High Plains Production Estimate Up Slightly
Friday, October 9, 2015 By Mary Jane Buerkle
The National Agricultural Statistics Service increased High Plains upland cotton production estimates by 30,000 bales from their September report, projecting that area growers will produce 3,980,000 bales this season.
Those 30,000 additional bales are estimated to come from the Northern High Plains area, which was raised to 630,000. The Southern High Plains estimate remained at 3,350,000.
Projected yield per acre increased for the Northern High Plains, from 702 pounds in the September estimate to 738 pounds in the October estimate. The Southern High Plains remained at 643.
Harvested acres were unchanged from the September report. Growers on the Northern High Plains are projected to harvest 410,000 acres of cotton, while Southern High Plains growers are expected to harvest 2,500,000 acres. Abandonment rate for the High Plains region is projected to be 7.4 percent.
Statewide, the production number dropped to 5.65 million bales, down 100,000 from the 5.75 million in the September report. The nationwide estimate for upland cotton was reduced to 12.9 million bales, down about 1 percent from the September report and down 18 percent from 2014. December futures closed today at 61.61 cents.
Rainfall across the region delayed harvest for many producers, with as much as three inches falling in some locations. Rain chances are expected to decrease over the weekend, and the 10-day outlook calls for warm, dry weather next week with only slight chances of rain going into next weekend. Lubbock's first freeze usually occurs around October 31.
Harvest activity should increase significantly over the next week as fields begin to dry out and producers continue to apply defoliants. Texas A&M AgriLife Extension Service has made their 2015 High Plains and Northern Rolling Plains Cotton Harvest-Aid Guide available. A link to the guide is at http://www.plainscotton.org.
At the USDA cotton classing office in Lubbock, 6,042 samples were classed this past week bringing the season total for this office to 6,283. Just more than 76 percent of the bales classed for the week are color grade 21 and better. Average leaf for the week is 3.17 and average length 34.66. Average micronaire for the week is 3.95.
In Lamesa, 14,875 samples were classed this past week bringing the season total for this office to 16,627. Just more than 63% of the bales classed for the week are color grade 21 and better. Average leaf for the week is 2.22 and average length 34.50. Average micronaire for the week is 4.49.
Classing office reports can be viewed at http://www.plainscotton.org/qualityreports2015.html.
2016 Upland Cotton Marketing
Assistance Loan Rate Announced
Thursday, October 1, 2015 From the Farm Service Agency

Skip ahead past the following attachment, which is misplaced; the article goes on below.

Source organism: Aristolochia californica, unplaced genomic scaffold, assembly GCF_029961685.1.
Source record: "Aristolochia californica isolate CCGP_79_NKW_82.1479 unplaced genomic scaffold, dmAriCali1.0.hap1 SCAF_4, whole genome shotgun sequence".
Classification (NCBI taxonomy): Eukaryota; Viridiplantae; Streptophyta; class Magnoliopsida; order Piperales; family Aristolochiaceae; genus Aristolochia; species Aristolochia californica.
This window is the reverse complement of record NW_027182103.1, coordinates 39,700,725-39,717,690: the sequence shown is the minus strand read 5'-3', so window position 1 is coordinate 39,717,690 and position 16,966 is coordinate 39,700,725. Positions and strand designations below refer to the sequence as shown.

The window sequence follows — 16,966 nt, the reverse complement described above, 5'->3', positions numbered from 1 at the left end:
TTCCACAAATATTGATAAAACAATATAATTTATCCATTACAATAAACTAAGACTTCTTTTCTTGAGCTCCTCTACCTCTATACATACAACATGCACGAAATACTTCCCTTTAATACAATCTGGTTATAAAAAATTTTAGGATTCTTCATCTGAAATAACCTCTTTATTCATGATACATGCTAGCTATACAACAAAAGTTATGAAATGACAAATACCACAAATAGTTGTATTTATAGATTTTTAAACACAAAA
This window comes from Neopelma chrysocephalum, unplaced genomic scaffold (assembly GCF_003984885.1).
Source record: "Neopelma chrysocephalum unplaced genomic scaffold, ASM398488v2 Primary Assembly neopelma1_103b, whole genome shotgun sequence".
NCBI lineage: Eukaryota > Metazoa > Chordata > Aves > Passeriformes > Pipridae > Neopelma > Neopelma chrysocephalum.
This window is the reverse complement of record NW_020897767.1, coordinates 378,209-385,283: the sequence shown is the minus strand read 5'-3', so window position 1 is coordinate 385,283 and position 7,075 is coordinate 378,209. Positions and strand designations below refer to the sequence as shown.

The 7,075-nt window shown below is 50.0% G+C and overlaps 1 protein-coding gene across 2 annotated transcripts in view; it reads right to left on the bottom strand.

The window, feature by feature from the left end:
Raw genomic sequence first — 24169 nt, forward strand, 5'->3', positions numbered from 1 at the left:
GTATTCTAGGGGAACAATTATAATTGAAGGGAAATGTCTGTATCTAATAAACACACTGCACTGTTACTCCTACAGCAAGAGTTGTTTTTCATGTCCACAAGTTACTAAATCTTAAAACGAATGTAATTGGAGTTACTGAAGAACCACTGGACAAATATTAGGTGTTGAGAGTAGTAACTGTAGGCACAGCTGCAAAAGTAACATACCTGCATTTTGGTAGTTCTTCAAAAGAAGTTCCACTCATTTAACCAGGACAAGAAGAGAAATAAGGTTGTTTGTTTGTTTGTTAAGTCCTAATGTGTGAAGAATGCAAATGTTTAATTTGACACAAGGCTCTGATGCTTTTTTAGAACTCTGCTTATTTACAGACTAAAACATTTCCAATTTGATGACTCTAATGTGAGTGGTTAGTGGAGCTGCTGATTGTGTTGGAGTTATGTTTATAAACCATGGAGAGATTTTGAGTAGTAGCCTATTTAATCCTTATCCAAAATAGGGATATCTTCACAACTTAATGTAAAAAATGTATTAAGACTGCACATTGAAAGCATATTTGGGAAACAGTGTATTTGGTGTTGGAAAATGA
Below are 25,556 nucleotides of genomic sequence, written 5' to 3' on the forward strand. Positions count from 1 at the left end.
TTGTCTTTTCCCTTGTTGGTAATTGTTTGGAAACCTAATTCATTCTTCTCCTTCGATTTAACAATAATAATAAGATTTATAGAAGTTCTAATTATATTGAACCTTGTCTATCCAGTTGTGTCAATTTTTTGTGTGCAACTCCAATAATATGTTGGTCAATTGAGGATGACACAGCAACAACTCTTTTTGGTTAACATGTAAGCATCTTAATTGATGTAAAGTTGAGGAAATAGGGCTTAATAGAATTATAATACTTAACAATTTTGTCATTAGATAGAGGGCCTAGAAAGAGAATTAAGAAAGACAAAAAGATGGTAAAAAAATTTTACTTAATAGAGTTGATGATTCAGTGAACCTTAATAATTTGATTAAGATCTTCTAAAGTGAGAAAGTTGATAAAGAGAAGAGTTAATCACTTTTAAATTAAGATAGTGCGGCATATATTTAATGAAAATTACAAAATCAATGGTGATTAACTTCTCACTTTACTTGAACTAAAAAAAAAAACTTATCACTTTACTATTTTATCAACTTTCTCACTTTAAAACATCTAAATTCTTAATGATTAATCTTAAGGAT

Commodity Credit Corporation Executive Vice President Val Dolcini today announced the marketing assistance loan rate for 2016-crop base quality upland cotton.
Base quality upland cotton has the following characteristics: color grade 41, leaf grade 4, staple length 1-1/16 inches, micronaire 3.5-3.6 and 4.3-4.9, strength 26.0-28.9 grams per tex, and length uniformity of 80.0-81.9 percent.
The 2014 Farm Bill sets the base quality marketing assistance loan rate for upland cotton at the simple average of the adjusted prevailing world price for the two immediately preceding marketing years, as determined by the Secretary of Agriculture and announced Oct. 1, before the next domestic plantings. The marketing assistance loan rate cannot be less than 45 cents per pound or greater than 52 cents per pound.
Because the calculation exceeded the maximum allowed level, the 2016-crop marketing assistance loan rate for upland cotton is set at 52 cents per pound.
Appeals Court Halts EPA's WOTUS Rule
Friday, October 9, 2015 From the House Ag Committee
Chairman K. Michael Conaway (R-TX) issued the following statement today after
the 6th Circuit Court of Appeals in Cincinnati put a halt to the Obama
Administration's WOTUS rule nationwide.
"This is a tremendous victory for agriculture and the 18 states that challenged the EPA on its egregious power grab. I have vocalized my concerns since the EPA and Army Corps first proposed this rule, knowing that farmers and ranchers – the best and original stewards of our nation's land and water – would suffer dire consequences if the agencies pushed forward without consulting the very people the rule would affect. I am encouraged by the court's decision to stay this rule and the court's acknowledgment that the states have demonstrated a substantial possibility of success on the merits of their claims against the EPA. As the states continue challenging the rule, we will continue with our efforts in Congress to defeat the implementation of WOTUS," said Conaway.